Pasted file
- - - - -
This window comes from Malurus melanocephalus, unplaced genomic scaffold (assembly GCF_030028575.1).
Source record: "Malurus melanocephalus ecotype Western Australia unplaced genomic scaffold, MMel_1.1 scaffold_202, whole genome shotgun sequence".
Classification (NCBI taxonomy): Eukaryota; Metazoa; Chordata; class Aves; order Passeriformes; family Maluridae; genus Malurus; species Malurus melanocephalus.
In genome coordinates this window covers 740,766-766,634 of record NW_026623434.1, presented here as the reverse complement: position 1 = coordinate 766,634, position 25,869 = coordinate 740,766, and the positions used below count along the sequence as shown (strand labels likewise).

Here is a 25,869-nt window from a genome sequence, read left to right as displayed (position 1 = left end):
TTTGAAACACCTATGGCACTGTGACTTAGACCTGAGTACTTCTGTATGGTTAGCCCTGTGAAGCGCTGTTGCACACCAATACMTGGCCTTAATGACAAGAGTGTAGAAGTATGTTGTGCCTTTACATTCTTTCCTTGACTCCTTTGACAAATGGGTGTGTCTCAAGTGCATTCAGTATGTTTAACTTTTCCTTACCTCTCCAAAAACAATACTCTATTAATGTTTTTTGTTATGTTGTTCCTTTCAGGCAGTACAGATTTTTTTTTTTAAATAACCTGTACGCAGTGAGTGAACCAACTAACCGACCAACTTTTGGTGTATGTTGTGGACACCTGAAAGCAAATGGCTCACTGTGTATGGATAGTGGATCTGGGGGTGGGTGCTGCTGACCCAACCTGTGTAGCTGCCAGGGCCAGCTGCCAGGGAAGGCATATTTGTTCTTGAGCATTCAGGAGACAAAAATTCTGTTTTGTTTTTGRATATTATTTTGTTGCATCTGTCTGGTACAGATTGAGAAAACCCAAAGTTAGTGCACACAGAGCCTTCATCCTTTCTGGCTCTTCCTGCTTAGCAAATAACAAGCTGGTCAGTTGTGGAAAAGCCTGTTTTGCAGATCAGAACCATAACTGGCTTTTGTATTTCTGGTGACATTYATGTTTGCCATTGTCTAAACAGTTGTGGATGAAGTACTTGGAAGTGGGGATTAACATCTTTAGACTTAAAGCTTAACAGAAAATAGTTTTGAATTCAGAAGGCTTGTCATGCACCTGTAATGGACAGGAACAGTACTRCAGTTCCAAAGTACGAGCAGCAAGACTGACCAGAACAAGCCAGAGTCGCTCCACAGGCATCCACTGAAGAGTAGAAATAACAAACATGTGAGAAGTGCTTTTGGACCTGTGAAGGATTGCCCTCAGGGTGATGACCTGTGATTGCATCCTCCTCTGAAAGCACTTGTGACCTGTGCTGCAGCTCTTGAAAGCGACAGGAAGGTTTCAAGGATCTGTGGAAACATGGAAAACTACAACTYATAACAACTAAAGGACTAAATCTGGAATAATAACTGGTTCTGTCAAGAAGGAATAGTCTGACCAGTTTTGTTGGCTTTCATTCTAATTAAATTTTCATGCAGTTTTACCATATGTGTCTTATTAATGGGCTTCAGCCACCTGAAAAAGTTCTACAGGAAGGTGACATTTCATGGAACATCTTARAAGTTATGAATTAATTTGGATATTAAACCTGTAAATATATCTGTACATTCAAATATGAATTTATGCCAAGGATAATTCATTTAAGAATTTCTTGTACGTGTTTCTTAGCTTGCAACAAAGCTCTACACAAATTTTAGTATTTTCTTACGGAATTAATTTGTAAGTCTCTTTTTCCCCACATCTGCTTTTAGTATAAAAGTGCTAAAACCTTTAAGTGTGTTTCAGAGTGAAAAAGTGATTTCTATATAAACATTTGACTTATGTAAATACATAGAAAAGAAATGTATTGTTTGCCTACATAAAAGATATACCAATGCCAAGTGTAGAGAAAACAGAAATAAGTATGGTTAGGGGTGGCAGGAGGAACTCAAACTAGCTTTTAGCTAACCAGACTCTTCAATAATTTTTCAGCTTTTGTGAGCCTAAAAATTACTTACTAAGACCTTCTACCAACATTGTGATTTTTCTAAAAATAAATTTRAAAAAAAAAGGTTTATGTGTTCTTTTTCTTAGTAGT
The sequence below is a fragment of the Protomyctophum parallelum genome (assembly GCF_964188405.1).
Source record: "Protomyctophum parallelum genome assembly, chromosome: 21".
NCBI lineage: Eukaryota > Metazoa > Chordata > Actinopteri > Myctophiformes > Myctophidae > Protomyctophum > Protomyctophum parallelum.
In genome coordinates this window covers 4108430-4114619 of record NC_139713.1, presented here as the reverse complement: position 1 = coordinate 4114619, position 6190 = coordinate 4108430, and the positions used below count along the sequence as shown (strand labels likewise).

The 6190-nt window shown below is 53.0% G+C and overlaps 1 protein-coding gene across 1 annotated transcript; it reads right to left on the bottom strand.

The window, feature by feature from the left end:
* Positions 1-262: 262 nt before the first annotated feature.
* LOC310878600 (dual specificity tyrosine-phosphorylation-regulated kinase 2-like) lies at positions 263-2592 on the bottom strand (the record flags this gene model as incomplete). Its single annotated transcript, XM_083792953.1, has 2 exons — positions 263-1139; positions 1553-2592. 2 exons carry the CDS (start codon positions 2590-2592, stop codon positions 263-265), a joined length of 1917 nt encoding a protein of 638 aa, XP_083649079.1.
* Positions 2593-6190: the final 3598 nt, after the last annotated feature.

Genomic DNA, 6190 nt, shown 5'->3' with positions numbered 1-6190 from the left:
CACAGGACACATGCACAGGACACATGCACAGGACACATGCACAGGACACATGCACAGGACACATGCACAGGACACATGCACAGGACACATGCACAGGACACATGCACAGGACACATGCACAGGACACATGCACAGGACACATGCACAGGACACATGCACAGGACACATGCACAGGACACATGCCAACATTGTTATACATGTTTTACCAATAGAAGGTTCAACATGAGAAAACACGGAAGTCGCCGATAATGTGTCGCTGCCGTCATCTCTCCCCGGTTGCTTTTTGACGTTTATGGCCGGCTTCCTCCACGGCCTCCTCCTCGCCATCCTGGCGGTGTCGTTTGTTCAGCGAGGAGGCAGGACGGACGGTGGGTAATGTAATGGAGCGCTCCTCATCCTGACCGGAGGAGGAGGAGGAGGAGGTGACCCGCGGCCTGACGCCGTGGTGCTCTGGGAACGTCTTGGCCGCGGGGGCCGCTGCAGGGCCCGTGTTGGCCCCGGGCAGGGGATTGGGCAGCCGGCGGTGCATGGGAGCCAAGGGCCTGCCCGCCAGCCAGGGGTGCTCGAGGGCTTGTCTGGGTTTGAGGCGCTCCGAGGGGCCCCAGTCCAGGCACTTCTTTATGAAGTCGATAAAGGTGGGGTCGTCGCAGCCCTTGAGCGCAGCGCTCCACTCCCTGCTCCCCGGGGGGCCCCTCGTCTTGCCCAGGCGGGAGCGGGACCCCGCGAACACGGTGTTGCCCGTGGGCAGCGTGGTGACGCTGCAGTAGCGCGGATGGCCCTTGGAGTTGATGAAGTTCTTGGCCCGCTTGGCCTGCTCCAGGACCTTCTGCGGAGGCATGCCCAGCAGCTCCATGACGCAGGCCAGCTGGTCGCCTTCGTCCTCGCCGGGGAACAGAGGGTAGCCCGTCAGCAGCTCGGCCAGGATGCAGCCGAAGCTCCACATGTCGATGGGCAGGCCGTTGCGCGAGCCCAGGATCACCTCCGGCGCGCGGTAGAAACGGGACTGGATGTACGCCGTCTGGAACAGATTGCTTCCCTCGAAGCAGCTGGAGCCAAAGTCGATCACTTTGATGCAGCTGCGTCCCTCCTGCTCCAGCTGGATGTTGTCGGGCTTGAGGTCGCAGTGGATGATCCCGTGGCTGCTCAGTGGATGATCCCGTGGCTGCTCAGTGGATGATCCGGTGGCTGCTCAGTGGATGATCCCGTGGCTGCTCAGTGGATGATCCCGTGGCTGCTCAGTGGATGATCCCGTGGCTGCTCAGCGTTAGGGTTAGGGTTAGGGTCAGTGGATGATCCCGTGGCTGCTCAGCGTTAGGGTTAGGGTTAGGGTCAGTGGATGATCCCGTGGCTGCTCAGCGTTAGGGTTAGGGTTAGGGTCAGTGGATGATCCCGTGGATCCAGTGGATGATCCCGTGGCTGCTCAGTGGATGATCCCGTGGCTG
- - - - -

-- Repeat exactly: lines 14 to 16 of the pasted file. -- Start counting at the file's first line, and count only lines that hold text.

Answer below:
* LOC310878600 (dual specificity tyrosine-phosphorylation-regulated kinase 2-like) lies at positions 263-2592 on the bottom strand (the record flags this gene model as incomplete). Its single annotated transcript, XM_083792953.1, has 2 exons — positions 263-1139; positions 1553-2592. 2 exons carry the CDS (start codon positions 2590-2592, stop codon positions 263-265), a joined length of 1917 nt encoding a protein of 638 aa, XP_083649079.1.
* Positions 2593-6190: the final 3598 nt, after the last annotated feature.

Genomic DNA, 6190 nt, shown 5'->3' with positions numbered 1-6190 from the left: